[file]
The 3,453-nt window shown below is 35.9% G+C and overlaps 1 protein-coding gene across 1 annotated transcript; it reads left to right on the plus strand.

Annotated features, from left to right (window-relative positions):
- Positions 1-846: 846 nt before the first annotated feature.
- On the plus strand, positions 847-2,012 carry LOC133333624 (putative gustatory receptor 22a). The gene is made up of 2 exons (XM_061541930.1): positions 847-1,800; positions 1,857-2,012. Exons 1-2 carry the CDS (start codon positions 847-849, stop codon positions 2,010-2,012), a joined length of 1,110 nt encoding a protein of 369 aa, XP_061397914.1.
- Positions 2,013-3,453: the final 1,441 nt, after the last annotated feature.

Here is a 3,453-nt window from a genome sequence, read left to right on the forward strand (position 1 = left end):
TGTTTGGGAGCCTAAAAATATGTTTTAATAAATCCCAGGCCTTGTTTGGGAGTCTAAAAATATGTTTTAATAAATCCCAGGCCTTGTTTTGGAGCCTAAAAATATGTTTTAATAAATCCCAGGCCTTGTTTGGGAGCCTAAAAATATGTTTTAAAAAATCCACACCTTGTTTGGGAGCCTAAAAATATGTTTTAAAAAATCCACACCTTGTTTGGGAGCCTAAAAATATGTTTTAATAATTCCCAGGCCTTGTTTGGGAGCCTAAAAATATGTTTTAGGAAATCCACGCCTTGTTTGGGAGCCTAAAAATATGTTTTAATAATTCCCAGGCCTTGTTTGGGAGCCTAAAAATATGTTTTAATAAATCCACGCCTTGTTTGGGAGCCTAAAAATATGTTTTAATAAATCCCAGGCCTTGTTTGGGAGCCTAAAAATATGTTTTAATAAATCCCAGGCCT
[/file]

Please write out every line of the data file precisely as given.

The 3,453-nt window shown below is 35.9% G+C and overlaps 1 protein-coding gene across 1 annotated transcript; it reads left to right on the plus strand.

Annotated features, from left to right (window-relative positions):
- Positions 1-846: 846 nt before the first annotated feature.
- On the plus strand, positions 847-2,012 carry LOC133333624 (putative gustatory receptor 22a). The gene is made up of 2 exons (XM_061541930.1): positions 847-1,800; positions 1,857-2,012. Exons 1-2 carry the CDS (start codon positions 847-849, stop codon positions 2,010-2,012), a joined length of 1,110 nt encoding a protein of 369 aa, XP_061397914.1.
- Positions 2,013-3,453: the final 1,441 nt, after the last annotated feature.

Here is a 3,453-nt window from a genome sequence, read left to right on the forward strand (position 1 = left end):
TGTTTGGGAGCCTAAAAATATGTTTTAATAAATCCCAGGCCTTGTTTGGGAGTCTAAAAATATGTTTTAATAAATCCCAGGCCTTGTTTTGGAGCCTAAAAATATGTTTTAATAAATCCCAGGCCTTGTTTGGGAGCCTAAAAATATGTTTTAAAAAATCCACACCTTGTTTGGGAGCCTAAAAATATGTTTTAAAAAATCCACACCTTGTTTGGGAGCCTAAAAATATGTTTTAATAATTCCCAGGCCTTGTTTGGGAGCCTAAAAATATGTTTTAGGAAATCCACGCCTTGTTTGGGAGCCTAAAAATATGTTTTAATAATTCCCAGGCCTTGTTTGGGAGCCTAAAAATATGTTTTAATAAATCCACGCCTTGTTTGGGAGCCTAAAAATATGTTTTAATAAATCCCAGGCCTTGTTTGGGAGCCTAAAAATATGTTTTAATAAATCCCAGGCCT